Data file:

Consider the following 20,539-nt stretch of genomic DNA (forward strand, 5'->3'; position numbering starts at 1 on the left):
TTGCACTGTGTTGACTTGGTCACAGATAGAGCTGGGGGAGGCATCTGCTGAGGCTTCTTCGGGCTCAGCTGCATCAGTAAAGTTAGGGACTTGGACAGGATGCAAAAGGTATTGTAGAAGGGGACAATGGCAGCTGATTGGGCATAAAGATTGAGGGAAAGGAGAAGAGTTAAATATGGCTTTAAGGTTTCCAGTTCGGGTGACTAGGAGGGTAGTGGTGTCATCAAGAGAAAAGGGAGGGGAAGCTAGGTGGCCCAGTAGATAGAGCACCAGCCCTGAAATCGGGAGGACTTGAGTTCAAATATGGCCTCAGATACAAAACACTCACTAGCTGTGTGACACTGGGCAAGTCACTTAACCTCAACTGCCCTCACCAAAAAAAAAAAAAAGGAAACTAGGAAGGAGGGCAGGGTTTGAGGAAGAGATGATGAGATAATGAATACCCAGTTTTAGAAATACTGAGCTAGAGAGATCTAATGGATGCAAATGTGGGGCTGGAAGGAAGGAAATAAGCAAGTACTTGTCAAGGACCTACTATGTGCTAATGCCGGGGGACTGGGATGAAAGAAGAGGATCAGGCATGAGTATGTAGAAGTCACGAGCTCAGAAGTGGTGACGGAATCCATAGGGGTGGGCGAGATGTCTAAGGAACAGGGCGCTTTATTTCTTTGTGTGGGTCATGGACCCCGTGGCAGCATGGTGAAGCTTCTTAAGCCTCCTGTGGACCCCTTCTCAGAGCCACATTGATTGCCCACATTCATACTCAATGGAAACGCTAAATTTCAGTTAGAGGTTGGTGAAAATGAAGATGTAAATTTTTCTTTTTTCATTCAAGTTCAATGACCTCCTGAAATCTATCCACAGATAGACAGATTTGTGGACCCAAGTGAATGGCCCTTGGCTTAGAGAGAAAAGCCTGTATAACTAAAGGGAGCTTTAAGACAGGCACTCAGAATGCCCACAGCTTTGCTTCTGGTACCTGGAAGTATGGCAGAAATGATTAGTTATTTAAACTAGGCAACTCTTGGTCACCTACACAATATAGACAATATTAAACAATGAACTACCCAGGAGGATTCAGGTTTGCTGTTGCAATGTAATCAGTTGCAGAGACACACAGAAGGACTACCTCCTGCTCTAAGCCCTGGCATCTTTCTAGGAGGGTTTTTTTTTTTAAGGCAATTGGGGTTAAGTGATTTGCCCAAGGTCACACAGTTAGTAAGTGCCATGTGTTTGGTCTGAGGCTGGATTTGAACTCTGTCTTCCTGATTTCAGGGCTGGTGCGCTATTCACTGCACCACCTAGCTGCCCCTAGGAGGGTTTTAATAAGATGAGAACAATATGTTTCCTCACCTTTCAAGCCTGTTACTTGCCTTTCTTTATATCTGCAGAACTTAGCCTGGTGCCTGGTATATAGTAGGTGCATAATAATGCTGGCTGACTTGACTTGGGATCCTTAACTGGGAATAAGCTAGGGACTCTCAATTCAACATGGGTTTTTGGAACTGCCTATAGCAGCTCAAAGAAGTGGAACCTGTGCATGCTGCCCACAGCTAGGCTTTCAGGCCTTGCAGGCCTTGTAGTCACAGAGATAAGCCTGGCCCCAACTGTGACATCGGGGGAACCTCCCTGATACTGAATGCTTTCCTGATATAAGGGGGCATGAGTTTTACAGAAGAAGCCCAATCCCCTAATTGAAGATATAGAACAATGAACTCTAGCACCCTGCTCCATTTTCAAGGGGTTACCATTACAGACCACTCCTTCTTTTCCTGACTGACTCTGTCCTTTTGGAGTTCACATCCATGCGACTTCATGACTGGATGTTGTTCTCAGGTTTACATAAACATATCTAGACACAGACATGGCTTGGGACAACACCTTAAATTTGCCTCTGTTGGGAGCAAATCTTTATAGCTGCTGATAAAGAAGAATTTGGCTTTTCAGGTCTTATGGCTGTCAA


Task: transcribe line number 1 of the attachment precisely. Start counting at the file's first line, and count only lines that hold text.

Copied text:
Consider the following 20,539-nt stretch of genomic DNA (forward strand, 5'->3'; position numbering starts at 1 on the left):